Jeffrey Webb talks up potential of sports tourism
Some of the biggest names in world soccer, including FIFA president Joseph “Sepp” Blatter, will be in the Cayman Islands next week to share ideas on the future of the game in the region.
Speakers for the Confederation of North, Central American and Caribbean Association Football Sports Summit at The Ritz-Carlton, Grand Cayman also include the organizer of the South Africa 2010 World Cup and the man responsible for hosting the Qatar World Cup in 2022.
Stars of the game, including former Manchester United striker Dwight Yorke, will also talk about the importance of football in transforming their lives.
The conference, which along with a three-day FIFA workshop will attract some 400 delegates from across the region, as well as an international media entourage, is the latest sports tourism partnership between the Cayman Islands and FIFA.
Cayman’s Jeffrey Webb, vice president of FIFA and president of CONCACAF, believes sports tourism, particularly soccer, can provide an economic boost to the islands. While hosting a World Cup is well out of Cayman’s reach, he believes a smaller scale tournament like the Beach World Cup is achievable.
Mr. Webb believes the range of speakers, which also includes the organizers of the Tahiti 2013 Beach World Cup, will aid Cayman’s efforts to expand its capacity and ambition in sports tourism.
“I think the success of the CONCACAF under-15 tournament has made me even more confident that Cayman can host these kind of events. We need to make some investment over the next few years, but I can easily see Cayman hosting an under-17 World Cup or even the 2017 Beach World Cup.”
The “sports summit,” on the theme transformation through partnership, will focus on how politicians, businesses and the sports community can collaborate on major projects to the benefit of the region.
Mr. Webb’s position as vice president of world soccer’s governing body as well as the head of the Central American and Caribbean region – a powerful voting bloc within FIFA – gives Cayman an influence that far outstrips its size and stature in the world game.
Next week’s conference is, in itself, an example of a sports tourism event that will bring hundreds of officials to the island.
Mr. Webb believes Cayman should make the most of the opportunity to tap into the experiences of global experts like Danny Jordaan, the chief executive of South Africa’s successful 2010 World Cup organizing committee.
“Cayman is my home, so I’m delighted that we are going to be have people of such stature here. We are going to see some really innovative and dynamic presentations.
“It will be great to hear from Danny Jordaan about what hosting that tournament meant to South Africa, what impact it had on that country, socially and economically. They really used that tournament to show what South Africa was about, after apartheid.” An overriding theme of the conference will be the power of soccer to change lives and to be more than just a game.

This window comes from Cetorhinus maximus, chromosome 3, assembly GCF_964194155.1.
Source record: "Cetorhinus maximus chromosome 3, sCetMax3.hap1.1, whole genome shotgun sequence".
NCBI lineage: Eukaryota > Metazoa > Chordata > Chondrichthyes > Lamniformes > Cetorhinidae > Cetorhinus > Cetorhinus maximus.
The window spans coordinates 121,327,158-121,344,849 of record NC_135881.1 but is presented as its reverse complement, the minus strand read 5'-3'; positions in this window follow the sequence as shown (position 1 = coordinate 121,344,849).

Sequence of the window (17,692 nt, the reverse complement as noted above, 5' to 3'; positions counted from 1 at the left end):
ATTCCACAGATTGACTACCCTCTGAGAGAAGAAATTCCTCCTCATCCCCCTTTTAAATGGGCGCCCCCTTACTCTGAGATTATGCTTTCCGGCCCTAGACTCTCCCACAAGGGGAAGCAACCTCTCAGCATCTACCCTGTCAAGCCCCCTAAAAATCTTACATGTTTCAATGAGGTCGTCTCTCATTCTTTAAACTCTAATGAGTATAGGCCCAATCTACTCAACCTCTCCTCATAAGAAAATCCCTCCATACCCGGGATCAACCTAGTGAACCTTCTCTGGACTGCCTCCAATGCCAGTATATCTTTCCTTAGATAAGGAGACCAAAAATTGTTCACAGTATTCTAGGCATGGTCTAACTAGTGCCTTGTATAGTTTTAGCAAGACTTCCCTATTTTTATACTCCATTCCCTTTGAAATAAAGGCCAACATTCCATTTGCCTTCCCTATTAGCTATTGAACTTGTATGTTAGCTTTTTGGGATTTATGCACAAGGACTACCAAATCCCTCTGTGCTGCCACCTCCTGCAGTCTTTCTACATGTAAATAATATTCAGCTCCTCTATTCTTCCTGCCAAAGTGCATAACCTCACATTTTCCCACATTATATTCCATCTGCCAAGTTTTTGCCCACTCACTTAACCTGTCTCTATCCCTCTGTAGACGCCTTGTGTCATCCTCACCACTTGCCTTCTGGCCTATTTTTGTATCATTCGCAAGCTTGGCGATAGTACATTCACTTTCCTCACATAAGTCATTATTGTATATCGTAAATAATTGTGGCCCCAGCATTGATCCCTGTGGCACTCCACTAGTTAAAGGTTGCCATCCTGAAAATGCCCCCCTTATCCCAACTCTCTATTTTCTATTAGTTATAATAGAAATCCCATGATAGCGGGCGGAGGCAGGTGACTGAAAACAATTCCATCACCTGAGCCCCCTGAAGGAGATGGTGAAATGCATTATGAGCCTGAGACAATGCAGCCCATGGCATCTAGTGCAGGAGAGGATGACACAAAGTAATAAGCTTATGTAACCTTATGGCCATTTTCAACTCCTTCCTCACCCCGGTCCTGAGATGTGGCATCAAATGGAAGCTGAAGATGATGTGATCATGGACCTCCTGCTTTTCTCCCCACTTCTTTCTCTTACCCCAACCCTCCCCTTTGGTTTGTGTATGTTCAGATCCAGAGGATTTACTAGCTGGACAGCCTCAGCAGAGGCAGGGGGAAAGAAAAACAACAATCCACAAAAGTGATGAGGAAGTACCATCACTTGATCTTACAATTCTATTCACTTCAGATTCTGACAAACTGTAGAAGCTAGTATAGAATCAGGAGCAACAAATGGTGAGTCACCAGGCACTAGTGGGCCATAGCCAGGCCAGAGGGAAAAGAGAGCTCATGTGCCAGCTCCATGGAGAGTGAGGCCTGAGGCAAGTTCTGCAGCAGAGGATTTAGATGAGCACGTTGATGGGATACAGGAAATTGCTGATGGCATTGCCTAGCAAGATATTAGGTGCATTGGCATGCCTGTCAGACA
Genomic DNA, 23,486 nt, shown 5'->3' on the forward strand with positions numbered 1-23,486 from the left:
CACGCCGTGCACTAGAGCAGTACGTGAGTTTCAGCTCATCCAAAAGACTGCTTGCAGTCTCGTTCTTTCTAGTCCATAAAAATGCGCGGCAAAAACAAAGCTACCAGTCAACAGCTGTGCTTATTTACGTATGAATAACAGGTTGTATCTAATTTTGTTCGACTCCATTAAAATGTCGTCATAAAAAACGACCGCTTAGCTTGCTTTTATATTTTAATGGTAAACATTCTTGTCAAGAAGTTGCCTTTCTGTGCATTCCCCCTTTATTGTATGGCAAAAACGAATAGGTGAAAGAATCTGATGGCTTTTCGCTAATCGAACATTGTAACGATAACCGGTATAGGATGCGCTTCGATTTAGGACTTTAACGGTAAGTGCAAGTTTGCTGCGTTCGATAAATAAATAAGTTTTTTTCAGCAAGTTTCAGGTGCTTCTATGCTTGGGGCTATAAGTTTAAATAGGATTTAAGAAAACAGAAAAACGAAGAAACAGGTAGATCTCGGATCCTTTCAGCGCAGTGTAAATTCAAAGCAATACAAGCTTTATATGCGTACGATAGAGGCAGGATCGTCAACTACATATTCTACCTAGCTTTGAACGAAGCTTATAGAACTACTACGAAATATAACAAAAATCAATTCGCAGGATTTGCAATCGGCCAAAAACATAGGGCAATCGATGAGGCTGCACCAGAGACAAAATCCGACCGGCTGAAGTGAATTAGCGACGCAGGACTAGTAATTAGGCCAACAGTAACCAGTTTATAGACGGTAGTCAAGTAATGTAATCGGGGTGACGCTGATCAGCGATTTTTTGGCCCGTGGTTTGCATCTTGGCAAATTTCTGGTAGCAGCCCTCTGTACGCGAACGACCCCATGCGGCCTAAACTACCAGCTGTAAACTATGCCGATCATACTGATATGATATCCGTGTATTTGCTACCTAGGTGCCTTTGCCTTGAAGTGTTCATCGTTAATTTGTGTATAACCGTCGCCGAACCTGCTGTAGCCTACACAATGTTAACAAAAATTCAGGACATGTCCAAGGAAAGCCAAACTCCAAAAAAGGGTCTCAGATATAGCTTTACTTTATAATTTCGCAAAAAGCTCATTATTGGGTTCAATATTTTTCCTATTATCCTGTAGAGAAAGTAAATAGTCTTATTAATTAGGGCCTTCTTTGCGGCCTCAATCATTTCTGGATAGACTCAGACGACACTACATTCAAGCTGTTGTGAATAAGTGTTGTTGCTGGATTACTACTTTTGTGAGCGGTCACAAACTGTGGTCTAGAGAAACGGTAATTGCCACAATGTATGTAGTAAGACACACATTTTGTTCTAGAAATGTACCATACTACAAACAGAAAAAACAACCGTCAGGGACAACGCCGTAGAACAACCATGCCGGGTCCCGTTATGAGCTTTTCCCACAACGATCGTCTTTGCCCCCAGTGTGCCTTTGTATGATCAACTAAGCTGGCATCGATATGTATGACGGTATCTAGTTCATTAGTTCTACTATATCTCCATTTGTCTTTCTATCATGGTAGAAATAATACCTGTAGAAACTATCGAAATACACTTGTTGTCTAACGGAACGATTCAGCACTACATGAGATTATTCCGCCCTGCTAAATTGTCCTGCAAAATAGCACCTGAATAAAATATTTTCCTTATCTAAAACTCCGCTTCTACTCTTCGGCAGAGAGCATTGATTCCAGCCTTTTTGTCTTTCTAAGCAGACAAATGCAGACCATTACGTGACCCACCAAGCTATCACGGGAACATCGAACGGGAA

One example closer to home will come from Bermuda politician Randy Horton, who played for the New York Cosmos in the 1970s before being traded to make way for Pele.
Mr. Horton, a former minister of sports in Bermuda, will speak about the territory’s huge investment in football, and the impact that providing positive outlets for young people can have on street crime.
With a recent spate of robberies and murders in Cayman fresh in the memory, Mr. Webb believes the lesson from Bermuda could be a timely one.
He said, “In Cayman, we have been reactive instead of proactive. We’ve increased policing and put more people in prison. We are spending more than $60,000 per prisoner to lock people up. How much are we spending on getting young people involved in positive activities?”
One of the more intriguing speakers on the guest list, and the man most likely to attract the attention of visiting journalists, including the BBC, is Hassan Abdullah Al-Thawadi, the chief executive of Qatar 2022.
FIFA’s decision to hold the World Cup in the tiny desert state has attracted some controversy. The baking summer heat, which can reach a high of 120 degrees Fahrenheit, may force organizers to switch the tournament to the winter – an unprecedented move in the history of soccer.
Mr. Blatter, who will deliver the keynote address at the conference in Cayman, has said it is “not rational” to play the tournament in June and July as normal.
Among the biggest critics of any switch is Richard Scudamore, the chief executive of the English Premier League, who has warned of the impact on domestic leagues across the world. Nic Coward, who serves alongside Mr. Scudamore as secretary of the English Premier League, will also speak at Tuesday’s conference.
The conference opens Monday night with a gala dinner, featuring South African freedom fighter Mosima Gabriel “Tokyo” Sexwale as guest speaker.
Mr. Sexwale was a political prisoner alongside Nelson Mandela and other leaders of the anti-apartheid movement at Robben Island. Mr. Sexwale and other prisoners kept their spirits up by playing soccer and even formed their own soccer association, known as the Makana FA, with Mr. Sexwale as secretary. He was later a leading figure in bringing the 2010 FIFA World Cup to a now democratic South Africa.